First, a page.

At the beginning of the year, we asked ProPublica Illinois readers what they wanted to know about how we do our work. Thoughtful, challenging questions have been rolling in ever since, and we’ve been answering them in an occasional series of columns. In this dispatch, ProPublica Illinois reporter Melissa Sanchez answers a question about Twitter from a journalism student in Brazil.
How do journalists use Twitter at their jobs? —Diogo Marques
Thanks for such a great question. Back when I started my own Twitter account in August 2011, as a reporter for El Nuevo Herald in Miami, Twitter felt like a bother, this thing we were supposed to use to draw readers to our stories or build our brand. I’d occasionally tweet from marathon City Commission meetings I covered or post links to articles I liked. But it didn’t feel like it naturally fit into my job.
Boy, how things have changed. For many journalists, Twitter has become a powerful reporting tool for crowdsourcing ideas and tips, a platform to tell stories in new ways, and a place to engage with readers and one another.
One journalist whose Twitter feed I particularly admire is The Washington Post’s David Fahrenthold. During the 2016 presidential campaign, he used the social media platform to share his reporting on spending by Donald Trump’s foundation as he went along. Instead of worrying about getting scooped, he did this out in the open for anybody to see, and asked his followers to help him advance his reporting. He soon had a “virtual army” of reporting assistants, including a Florida woman who helped him locate a portrait of Trump that Trump had purchased through the foundation by scanning through online photos of a Trump golf resort. If you haven’t already, check out this incredible essay he wrote about what it was like covering Trump that year.
At ProPublica, we use Twitter in a variety of ways. We turn to it and other social media platforms to let folks know how they can best come to us with information. We’ve done that while reporting on topics ranging from shelters for immigrant children to maternal mortality.
We also write “threads” of tweets based on our reporting, to promote stories, highlight specific pieces we think are important and even serve as stories themselves. For example, ProPublica Illinois published an 18-tweet thread on how Chicago gets its guns to accompany our first investigation when we launched last fall. The thread showcased images of a letter written by a man convicted after illegally selling guns, court documents and photos — in addition to providing an overview of the story by my colleague Mick Dumke.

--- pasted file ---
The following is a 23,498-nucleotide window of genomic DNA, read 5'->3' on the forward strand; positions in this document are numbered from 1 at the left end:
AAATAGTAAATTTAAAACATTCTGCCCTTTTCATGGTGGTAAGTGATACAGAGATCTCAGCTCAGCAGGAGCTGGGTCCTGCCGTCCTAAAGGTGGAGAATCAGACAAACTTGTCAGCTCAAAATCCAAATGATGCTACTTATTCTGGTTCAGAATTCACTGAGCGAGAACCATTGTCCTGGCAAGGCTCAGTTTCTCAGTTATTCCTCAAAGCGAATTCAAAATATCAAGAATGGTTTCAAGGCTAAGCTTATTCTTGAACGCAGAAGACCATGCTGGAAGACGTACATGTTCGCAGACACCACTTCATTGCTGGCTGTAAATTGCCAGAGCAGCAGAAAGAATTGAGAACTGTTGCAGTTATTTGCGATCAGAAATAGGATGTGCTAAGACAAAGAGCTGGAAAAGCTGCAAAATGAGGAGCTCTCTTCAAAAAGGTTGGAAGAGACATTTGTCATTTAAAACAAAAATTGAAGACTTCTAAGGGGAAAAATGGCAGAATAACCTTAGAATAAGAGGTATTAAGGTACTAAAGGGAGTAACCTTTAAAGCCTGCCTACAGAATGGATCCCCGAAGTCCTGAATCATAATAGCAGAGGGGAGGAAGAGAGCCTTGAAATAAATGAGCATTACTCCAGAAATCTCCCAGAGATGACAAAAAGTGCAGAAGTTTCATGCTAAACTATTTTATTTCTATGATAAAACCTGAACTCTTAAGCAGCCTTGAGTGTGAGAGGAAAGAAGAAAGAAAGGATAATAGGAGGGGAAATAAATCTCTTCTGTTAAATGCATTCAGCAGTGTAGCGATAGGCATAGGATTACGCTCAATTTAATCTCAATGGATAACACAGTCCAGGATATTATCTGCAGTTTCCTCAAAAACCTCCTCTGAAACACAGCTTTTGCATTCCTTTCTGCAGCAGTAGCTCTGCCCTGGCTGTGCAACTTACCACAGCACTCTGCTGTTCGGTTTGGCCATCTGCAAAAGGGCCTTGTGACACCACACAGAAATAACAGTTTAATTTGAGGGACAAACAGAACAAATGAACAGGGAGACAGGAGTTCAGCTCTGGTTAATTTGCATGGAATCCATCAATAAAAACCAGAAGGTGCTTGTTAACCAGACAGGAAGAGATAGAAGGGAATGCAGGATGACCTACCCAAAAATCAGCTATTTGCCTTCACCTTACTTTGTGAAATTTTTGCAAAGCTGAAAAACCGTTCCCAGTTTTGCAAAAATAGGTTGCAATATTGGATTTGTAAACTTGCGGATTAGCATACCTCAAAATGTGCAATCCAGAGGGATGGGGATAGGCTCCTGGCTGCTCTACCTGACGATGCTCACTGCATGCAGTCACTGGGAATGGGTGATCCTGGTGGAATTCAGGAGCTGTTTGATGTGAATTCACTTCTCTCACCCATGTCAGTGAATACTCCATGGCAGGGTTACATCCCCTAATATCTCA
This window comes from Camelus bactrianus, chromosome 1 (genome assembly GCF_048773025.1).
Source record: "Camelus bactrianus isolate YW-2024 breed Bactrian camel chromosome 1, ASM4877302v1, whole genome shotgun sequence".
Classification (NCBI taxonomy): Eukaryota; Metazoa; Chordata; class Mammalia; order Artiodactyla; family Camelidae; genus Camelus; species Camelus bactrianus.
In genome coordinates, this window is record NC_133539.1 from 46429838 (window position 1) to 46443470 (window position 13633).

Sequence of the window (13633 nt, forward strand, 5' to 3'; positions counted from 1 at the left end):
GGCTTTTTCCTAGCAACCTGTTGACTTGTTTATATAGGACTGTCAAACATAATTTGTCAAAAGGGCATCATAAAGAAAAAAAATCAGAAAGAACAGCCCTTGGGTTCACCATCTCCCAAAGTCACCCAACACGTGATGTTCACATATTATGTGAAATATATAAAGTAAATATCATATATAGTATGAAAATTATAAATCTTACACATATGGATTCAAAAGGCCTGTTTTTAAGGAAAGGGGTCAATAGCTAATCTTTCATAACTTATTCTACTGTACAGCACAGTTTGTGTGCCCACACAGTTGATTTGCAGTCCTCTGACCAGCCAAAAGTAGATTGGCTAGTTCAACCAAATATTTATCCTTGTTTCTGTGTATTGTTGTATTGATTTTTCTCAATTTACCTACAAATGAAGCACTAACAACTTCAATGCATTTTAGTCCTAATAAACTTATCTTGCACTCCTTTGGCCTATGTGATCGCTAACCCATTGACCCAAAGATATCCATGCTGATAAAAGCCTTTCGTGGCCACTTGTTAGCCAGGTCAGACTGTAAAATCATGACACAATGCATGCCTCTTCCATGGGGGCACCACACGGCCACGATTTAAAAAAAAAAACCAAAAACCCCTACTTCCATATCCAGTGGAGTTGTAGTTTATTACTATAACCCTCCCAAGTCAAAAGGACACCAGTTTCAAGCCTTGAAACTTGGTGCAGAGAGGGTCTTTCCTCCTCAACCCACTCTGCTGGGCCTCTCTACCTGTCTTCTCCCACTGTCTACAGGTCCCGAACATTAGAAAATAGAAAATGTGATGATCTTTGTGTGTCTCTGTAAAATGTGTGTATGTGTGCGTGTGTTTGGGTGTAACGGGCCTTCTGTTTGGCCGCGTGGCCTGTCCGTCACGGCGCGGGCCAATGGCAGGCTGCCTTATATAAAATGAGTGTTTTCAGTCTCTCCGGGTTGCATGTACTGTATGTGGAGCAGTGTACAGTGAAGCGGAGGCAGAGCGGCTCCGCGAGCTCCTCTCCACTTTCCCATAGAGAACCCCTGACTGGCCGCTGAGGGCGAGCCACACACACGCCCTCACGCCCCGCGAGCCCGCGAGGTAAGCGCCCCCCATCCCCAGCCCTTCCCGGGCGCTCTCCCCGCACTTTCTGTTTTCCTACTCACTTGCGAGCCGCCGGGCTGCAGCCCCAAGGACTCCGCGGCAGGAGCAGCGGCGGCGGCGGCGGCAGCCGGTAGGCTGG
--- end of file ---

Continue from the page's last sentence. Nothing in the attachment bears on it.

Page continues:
Just like our stories, this thread was edited before it was published. That’s because we see these longer threads as self-contained stories of sorts that need to be vetted for accuracy and fairness.
Sometimes, the threads tell stories we don’t publish elsewhere. Before we had even launched, we’d published our very first thread after realizing that we had disciplinary information on a Chicago police officer whose Facebook posts had drawn scrutiny. That thread, written by my colleagues Jodi S. Cohen, Logan Jaffe and Sandhya Kambhampati, became a critical moment in our tiny shop’s embryonic stage; we learned we could add value and context to the daily news cycle without doing a traditional story, and that Twitter could be a new and powerful friend.
In my own reporting, I now use Twitter to keep tabs on what people are saying about issues I’m covering, and to connect with them. To do this, I log in through TweetDeck, an interface that allows you to do more interesting things on Twitter, including creating “columns” of tweets based on specific search terms. For my ongoing reporting on Chicago parking tickets and debt, for example, I have a column that pulls up tweets that mention the words “city sticker” and “chicago.”
If I see some interesting chatter, I might reply or send a message to people asking if they want to talk. I’ve found sources this way — and story ideas.
On a more regular basis, journalists use Twitter to stay on top of the headlines or post real-time updates on important meetings or events they’re covering. Reporters at the trial of Jason Van Dyke, the Chicago police officer recently convicted of second-degree murder for killing 17-year-old Laquan McDonald, tweeted constantly from the courtroom. Their short dispatches helped the rest of us keep up with the often dramatic testimony as if we were there, too.
I don’t want to leave the impression that everything about Twitter is great. Far from it. Twitter can feel like an echo chamber where reporters, policymakers, pop stars and Russian trolls go hear themselves talk. Twitter also subjects some reporters to harassment and a level of toxic energy that New York Times reporter Maggie Haberman has described as “the only platform on which people feel free to say things they’d never say to someone’s face.” She got so frustrated with the vitriol, she had to take a break from the medium.
What’s more, most people, like my brother who works in construction and my elderly neighbor from Ecuador, don’t pay attention to it. And though I love and use Twitter, what brings me more joy and rewards as a reporter is interactions with people in the real world.
We’re all figuring this out as we go along. I want to end this on a happy note because the truth is that, despite the drawbacks, Twitter can also be fun. Recently, some journalists in Detroit discovered a new use for Twitter: Getting ProPublica to send them pizza.